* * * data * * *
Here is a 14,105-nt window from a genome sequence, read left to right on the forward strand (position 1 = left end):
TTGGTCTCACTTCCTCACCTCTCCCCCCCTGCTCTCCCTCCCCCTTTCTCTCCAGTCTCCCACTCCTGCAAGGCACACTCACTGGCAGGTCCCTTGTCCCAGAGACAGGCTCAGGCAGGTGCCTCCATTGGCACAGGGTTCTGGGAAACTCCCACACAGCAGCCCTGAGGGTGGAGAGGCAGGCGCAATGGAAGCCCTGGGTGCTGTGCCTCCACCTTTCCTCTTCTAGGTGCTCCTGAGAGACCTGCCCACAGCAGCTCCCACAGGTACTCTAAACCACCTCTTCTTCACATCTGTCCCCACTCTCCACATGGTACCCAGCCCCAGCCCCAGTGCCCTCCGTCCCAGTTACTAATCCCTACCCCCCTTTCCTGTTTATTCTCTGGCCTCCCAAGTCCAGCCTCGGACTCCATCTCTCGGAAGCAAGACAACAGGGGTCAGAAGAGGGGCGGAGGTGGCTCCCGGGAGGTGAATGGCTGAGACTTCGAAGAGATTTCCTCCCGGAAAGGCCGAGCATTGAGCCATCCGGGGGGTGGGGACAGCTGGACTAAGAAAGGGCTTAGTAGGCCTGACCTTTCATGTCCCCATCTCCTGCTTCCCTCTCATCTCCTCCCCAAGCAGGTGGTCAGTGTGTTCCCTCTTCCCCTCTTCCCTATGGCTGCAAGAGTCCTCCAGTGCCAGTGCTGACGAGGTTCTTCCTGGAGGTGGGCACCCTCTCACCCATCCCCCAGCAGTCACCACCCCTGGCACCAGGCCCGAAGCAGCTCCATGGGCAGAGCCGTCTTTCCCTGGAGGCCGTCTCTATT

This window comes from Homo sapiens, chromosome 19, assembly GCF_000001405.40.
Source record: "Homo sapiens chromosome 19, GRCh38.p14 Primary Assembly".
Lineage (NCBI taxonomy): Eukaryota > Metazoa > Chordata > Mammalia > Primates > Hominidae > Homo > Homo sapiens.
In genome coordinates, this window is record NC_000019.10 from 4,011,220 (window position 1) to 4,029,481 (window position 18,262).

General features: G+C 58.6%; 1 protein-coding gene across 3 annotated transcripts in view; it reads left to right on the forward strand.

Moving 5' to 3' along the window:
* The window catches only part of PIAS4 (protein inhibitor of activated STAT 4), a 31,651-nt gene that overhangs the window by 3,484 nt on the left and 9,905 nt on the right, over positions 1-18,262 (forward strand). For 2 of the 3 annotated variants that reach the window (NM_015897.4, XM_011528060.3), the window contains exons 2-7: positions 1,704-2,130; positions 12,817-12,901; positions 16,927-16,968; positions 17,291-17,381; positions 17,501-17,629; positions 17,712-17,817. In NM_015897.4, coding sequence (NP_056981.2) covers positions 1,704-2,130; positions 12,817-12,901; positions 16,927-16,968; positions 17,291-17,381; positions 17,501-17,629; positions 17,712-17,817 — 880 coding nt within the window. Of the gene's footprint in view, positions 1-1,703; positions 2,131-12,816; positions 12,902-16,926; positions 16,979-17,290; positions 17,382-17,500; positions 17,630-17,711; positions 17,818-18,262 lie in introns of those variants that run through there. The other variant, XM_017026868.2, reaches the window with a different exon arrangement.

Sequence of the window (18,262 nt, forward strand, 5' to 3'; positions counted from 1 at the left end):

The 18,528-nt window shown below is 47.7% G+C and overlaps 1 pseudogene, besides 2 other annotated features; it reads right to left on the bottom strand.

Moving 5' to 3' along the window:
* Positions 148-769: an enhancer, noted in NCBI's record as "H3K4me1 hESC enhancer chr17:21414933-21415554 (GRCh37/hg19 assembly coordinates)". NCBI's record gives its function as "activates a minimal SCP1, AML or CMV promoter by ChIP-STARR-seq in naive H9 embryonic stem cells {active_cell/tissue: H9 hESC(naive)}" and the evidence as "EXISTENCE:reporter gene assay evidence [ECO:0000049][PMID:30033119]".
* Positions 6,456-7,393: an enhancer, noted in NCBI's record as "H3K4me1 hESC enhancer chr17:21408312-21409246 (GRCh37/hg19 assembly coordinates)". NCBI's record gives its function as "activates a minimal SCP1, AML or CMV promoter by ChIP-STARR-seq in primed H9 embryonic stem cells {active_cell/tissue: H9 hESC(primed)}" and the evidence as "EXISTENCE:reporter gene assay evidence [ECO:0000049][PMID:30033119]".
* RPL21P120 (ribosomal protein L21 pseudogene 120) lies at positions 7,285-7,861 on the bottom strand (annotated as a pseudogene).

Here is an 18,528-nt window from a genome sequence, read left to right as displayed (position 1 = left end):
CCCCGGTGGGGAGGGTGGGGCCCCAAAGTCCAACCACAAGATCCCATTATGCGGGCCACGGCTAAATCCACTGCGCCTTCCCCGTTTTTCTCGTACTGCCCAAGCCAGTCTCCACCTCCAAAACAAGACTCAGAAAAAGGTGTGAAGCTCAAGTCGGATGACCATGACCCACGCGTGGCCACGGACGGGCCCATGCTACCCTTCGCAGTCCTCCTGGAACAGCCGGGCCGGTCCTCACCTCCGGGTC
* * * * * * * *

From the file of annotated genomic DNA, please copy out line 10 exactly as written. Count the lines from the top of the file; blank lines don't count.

Sequence of the window (18,262 nt, forward strand, 5' to 3'; positions counted from 1 at the left end):